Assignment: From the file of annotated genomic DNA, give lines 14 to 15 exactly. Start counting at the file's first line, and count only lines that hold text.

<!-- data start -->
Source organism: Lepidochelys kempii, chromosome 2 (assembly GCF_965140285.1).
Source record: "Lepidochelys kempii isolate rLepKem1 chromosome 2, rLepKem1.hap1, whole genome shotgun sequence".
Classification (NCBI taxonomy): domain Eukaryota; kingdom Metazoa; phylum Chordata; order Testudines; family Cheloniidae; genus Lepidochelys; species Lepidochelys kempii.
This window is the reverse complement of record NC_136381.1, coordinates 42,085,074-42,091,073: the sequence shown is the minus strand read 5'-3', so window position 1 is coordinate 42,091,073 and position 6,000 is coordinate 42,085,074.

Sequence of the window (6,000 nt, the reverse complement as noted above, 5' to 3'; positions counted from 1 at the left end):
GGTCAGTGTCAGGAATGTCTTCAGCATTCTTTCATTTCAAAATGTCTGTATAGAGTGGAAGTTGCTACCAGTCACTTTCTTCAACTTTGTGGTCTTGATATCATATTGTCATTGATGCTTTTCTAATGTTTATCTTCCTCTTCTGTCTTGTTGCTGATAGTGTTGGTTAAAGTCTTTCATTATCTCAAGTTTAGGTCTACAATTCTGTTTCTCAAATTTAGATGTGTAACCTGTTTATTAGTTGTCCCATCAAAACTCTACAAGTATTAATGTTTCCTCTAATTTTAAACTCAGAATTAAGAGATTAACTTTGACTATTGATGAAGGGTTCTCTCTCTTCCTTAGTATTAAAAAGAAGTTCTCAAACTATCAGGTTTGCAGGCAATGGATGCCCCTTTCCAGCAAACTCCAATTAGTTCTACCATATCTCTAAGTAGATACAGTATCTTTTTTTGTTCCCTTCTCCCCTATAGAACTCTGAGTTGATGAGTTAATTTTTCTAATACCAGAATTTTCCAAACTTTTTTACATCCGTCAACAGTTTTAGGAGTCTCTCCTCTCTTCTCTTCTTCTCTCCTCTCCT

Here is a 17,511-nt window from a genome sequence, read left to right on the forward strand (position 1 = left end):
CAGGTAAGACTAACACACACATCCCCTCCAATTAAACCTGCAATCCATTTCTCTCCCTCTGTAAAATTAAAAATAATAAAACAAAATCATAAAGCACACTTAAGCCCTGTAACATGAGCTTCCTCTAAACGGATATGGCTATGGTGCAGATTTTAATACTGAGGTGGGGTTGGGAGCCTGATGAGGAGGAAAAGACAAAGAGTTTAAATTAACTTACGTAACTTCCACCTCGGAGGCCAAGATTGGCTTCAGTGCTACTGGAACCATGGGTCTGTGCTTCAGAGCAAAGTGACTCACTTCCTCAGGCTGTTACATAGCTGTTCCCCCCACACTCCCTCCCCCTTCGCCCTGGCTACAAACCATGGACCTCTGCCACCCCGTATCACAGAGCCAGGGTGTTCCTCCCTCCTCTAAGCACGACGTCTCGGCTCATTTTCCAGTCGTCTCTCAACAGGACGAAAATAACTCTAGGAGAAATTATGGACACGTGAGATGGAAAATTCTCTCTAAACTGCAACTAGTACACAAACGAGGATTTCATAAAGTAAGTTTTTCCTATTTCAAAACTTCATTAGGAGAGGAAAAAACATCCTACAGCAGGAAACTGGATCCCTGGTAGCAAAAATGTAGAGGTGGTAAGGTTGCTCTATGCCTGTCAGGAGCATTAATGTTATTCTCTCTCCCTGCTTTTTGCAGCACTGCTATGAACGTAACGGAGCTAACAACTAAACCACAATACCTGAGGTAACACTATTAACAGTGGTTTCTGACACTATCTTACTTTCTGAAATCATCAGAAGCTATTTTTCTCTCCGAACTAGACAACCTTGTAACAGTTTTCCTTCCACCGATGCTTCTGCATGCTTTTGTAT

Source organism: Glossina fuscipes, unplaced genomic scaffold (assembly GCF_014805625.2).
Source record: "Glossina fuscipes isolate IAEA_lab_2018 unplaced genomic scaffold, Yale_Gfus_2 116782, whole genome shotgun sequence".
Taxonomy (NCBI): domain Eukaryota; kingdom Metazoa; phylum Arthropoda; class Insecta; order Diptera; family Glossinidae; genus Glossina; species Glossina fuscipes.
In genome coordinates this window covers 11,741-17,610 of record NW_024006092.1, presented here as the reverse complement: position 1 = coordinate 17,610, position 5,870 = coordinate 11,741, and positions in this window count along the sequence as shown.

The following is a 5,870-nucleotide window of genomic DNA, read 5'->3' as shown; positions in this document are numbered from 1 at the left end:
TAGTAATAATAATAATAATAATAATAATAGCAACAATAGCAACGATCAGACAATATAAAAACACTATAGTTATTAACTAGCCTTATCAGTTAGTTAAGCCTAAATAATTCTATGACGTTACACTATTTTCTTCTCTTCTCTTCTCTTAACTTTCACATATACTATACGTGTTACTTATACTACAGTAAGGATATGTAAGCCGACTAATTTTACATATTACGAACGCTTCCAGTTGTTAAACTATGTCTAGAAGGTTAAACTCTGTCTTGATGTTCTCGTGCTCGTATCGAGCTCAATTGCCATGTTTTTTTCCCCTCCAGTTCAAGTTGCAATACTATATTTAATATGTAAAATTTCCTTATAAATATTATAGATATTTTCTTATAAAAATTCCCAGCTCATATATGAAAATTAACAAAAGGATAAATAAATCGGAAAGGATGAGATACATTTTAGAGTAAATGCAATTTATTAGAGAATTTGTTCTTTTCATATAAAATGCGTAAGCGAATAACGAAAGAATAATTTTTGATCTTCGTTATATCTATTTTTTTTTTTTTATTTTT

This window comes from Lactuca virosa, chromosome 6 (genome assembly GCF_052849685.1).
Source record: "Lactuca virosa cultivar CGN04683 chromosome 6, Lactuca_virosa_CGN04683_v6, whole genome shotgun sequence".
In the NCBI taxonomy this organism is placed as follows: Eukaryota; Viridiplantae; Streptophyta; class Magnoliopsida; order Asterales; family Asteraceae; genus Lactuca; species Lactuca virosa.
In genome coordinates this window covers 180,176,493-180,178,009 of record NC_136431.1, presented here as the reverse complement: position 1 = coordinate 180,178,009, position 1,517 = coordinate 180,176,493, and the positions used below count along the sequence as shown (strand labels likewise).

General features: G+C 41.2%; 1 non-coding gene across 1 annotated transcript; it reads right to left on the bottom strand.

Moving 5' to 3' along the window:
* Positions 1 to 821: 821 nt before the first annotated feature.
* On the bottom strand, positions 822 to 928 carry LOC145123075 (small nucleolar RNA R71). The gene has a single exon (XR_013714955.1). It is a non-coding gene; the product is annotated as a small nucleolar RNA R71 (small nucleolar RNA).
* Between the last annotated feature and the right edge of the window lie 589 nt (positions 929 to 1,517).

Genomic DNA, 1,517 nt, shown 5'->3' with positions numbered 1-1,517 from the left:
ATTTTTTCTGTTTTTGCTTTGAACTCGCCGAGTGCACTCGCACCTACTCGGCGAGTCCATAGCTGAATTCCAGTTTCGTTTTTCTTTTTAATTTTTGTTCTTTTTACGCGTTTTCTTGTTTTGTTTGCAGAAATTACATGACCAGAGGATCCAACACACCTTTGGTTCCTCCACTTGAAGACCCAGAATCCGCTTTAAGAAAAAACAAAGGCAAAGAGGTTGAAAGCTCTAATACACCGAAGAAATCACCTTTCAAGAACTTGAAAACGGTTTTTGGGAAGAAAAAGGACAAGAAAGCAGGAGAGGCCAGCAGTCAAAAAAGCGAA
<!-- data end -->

TAGTAATAATAATAATAATAATAATAATAGCAACAATAGCAACGATCAGACAATATAAAAACACTATAGTTATTAACTAGCCTTATCAGTTAGTTAAGCCTAAATAATTCTATGACGTTACACTATTTTCTTCTCTTCTCTTCTCTTAACTTTCACATATACTATACGTGTTACTTATACTACAGTAAGGATATGTAAGCCGACTAATTTTACATATTACGAACGCTTCCAGTTGTTAAACTATGTCTAGAAGGTTAAACTCTGTCTTGATGTTCTCGTGCTCGTATCGAGCTCAATTGCCATGTTTTTTTCCCCTCCAGTTCAAGTTGCAATACTATATTTAATATGTAAAATTTCCTTATAAATATTATAGATATTTTCTTATAAAAATTCCCAGCTCATATATGAAAATTAACAAAAGGATAAATAAATCGGAAAGGATGAGATACATTTTAGAGTAAATGCAATTTATTAGAGAATTTGTTCTTTTCATATAAAATGCGTAAGCGAATAACGAAAGAATAATTTTTGATCTTCGTTATATCTATTTTTTTTTTTTTATTTTT

This window comes from Lactuca virosa, chromosome 6 (genome assembly GCF_052849685.1).